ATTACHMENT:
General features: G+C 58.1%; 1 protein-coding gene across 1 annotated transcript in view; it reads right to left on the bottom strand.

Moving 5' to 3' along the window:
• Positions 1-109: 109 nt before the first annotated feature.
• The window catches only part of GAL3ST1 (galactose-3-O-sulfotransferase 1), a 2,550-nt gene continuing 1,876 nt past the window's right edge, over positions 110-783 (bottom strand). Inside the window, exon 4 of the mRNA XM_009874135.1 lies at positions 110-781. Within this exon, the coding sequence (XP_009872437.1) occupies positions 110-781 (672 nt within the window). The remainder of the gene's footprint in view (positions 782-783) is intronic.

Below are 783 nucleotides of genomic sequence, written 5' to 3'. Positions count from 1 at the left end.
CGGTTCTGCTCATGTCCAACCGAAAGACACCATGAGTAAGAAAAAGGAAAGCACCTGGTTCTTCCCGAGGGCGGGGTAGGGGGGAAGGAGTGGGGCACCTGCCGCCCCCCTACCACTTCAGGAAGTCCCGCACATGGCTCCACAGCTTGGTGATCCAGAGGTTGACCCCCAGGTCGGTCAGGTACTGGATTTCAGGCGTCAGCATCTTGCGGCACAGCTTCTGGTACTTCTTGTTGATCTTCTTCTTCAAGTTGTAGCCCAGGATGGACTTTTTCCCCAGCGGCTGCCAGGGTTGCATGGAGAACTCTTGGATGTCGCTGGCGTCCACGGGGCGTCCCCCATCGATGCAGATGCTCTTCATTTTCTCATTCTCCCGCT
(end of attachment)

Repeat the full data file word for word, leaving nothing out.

General features: G+C 58.1%; 1 protein-coding gene across 1 annotated transcript in view; it reads right to left on the bottom strand.

Moving 5' to 3' along the window:
• Positions 1-109: 109 nt before the first annotated feature.
• The window catches only part of GAL3ST1 (galactose-3-O-sulfotransferase 1), a 2,550-nt gene continuing 1,876 nt past the window's right edge, over positions 110-783 (bottom strand). Inside the window, exon 4 of the mRNA XM_009874135.1 lies at positions 110-781. Within this exon, the coding sequence (XP_009872437.1) occupies positions 110-781 (672 nt within the window). The remainder of the gene's footprint in view (positions 782-783) is intronic.

Below are 783 nucleotides of genomic sequence, written 5' to 3'. Positions count from 1 at the left end.
CGGTTCTGCTCATGTCCAACCGAAAGACACCATGAGTAAGAAAAAGGAAAGCACCTGGTTCTTCCCGAGGGCGGGGTAGGGGGGAAGGAGTGGGGCACCTGCCGCCCCCCTACCACTTCAGGAAGTCCCGCACATGGCTCCACAGCTTGGTGATCCAGAGGTTGACCCCCAGGTCGGTCAGGTACTGGATTTCAGGCGTCAGCATCTTGCGGCACAGCTTCTGGTACTTCTTGTTGATCTTCTTCTTCAAGTTGTAGCCCAGGATGGACTTTTTCCCCAGCGGCTGCCAGGGTTGCATGGAGAACTCTTGGATGTCGCTGGCGTCCACGGGGCGTCCCCCATCGATGCAGATGCTCTTCATTTTCTCATTCTCCCGCT